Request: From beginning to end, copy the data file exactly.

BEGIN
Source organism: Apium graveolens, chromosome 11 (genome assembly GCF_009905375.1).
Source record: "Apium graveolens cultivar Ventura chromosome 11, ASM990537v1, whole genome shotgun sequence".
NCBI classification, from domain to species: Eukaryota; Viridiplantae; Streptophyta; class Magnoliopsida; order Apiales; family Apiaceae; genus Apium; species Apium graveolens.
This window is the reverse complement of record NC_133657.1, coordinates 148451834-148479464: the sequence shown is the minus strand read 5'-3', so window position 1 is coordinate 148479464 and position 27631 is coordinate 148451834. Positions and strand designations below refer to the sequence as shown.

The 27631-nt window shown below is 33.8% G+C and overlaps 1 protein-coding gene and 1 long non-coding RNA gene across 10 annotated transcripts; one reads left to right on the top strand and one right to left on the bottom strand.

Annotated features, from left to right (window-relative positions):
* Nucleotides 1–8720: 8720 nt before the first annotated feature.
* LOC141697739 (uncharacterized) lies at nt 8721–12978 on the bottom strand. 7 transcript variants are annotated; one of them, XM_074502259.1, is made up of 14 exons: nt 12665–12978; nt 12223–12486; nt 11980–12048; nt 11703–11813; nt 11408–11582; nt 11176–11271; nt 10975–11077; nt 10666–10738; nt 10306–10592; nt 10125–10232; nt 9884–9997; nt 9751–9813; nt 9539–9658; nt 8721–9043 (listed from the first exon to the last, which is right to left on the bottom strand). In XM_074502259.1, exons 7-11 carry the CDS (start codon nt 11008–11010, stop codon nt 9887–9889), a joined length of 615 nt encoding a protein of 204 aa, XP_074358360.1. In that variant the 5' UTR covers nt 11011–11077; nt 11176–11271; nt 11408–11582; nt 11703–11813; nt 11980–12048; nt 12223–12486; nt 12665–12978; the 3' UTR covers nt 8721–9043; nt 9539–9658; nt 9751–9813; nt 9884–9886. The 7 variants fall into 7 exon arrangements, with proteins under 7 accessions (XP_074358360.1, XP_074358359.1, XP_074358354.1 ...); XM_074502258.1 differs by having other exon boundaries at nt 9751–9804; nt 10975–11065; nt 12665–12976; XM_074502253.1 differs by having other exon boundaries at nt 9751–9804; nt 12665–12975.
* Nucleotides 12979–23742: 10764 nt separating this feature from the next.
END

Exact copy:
Source organism: Apium graveolens, chromosome 11 (genome assembly GCF_009905375.1).
Source record: "Apium graveolens cultivar Ventura chromosome 11, ASM990537v1, whole genome shotgun sequence".
NCBI classification, from domain to species: Eukaryota; Viridiplantae; Streptophyta; class Magnoliopsida; order Apiales; family Apiaceae; genus Apium; species Apium graveolens.
This window is the reverse complement of record NC_133657.1, coordinates 148451834-148479464: the sequence shown is the minus strand read 5'-3', so window position 1 is coordinate 148479464 and position 27631 is coordinate 148451834. Positions and strand designations below refer to the sequence as shown.

The 27631-nt window shown below is 33.8% G+C and overlaps 1 protein-coding gene and 1 long non-coding RNA gene across 10 annotated transcripts; one reads left to right on the top strand and one right to left on the bottom strand.

Annotated features, from left to right (window-relative positions):
* Nucleotides 1–8720: 8720 nt before the first annotated feature.
* LOC141697739 (uncharacterized) lies at nt 8721–12978 on the bottom strand. 7 transcript variants are annotated; one of them, XM_074502259.1, is made up of 14 exons: nt 12665–12978; nt 12223–12486; nt 11980–12048; nt 11703–11813; nt 11408–11582; nt 11176–11271; nt 10975–11077; nt 10666–10738; nt 10306–10592; nt 10125–10232; nt 9884–9997; nt 9751–9813; nt 9539–9658; nt 8721–9043 (listed from the first exon to the last, which is right to left on the bottom strand). In XM_074502259.1, exons 7-11 carry the CDS (start codon nt 11008–11010, stop codon nt 9887–9889), a joined length of 615 nt encoding a protein of 204 aa, XP_074358360.1. In that variant the 5' UTR covers nt 11011–11077; nt 11176–11271; nt 11408–11582; nt 11703–11813; nt 11980–12048; nt 12223–12486; nt 12665–12978; the 3' UTR covers nt 8721–9043; nt 9539–9658; nt 9751–9813; nt 9884–9886. The 7 variants fall into 7 exon arrangements, with proteins under 7 accessions (XP_074358360.1, XP_074358359.1, XP_074358354.1 ...); XM_074502258.1 differs by having other exon boundaries at nt 9751–9804; nt 10975–11065; nt 12665–12976; XM_074502253.1 differs by having other exon boundaries at nt 9751–9804; nt 12665–12975.
* Nucleotides 12979–23742: 10764 nt separating this feature from the next.